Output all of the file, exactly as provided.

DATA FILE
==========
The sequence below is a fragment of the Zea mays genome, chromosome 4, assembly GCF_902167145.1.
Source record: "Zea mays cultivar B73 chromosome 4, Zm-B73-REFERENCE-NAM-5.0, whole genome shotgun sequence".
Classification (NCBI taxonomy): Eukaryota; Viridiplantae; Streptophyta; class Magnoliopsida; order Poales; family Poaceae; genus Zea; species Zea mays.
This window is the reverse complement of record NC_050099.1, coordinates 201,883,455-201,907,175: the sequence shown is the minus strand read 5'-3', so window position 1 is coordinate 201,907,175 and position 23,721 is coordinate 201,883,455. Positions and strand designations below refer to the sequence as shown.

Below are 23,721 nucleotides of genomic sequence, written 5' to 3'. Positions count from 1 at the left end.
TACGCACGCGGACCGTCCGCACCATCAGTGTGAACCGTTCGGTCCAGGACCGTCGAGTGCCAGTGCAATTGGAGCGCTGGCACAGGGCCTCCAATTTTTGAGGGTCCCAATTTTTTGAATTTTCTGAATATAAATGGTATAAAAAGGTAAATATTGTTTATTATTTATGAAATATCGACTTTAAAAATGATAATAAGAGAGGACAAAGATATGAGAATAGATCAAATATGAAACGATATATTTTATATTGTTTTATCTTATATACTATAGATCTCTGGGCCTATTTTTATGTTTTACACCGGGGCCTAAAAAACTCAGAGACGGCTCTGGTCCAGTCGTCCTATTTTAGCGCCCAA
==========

The sequence below is a fragment of the Zea mays genome, chromosome 4, assembly GCF_902167145.1.
Source record: "Zea mays cultivar B73 chromosome 4, Zm-B73-REFERENCE-NAM-5.0, whole genome shotgun sequence".
Classification (NCBI taxonomy): Eukaryota; Viridiplantae; Streptophyta; class Magnoliopsida; order Poales; family Poaceae; genus Zea; species Zea mays.
This window is the reverse complement of record NC_050099.1, coordinates 201,883,455-201,907,175: the sequence shown is the minus strand read 5'-3', so window position 1 is coordinate 201,907,175 and position 23,721 is coordinate 201,883,455. Positions and strand designations below refer to the sequence as shown.

Below are 23,721 nucleotides of genomic sequence, written 5' to 3'. Positions count from 1 at the left end.
TACGCACGCGGACCGTCCGCACCATCAGTGTGAACCGTTCGGTCCAGGACCGTCGAGTGCCAGTGCAATTGGAGCGCTGGCACAGGGCCTCCAATTTTTGAGGGTCCCAATTTTTTGAATTTTCTGAATATAAATGGTATAAAAAGGTAAATATTGTTTATTATTTATGAAATATCGACTTTAAAAATGATAATAAGAGAGGACAAAGATATGAGAATAGATCAAATATGAAACGATATATTTTATATTGTTTTATCTTATATACTATAGATCTCTGGGCCTATTTTTATGTTTTACACCGGGGCCTAAAAAACTCAGAGACGGCTCTGGTCCAGTCGTCCTATTTTAGCGCCCAA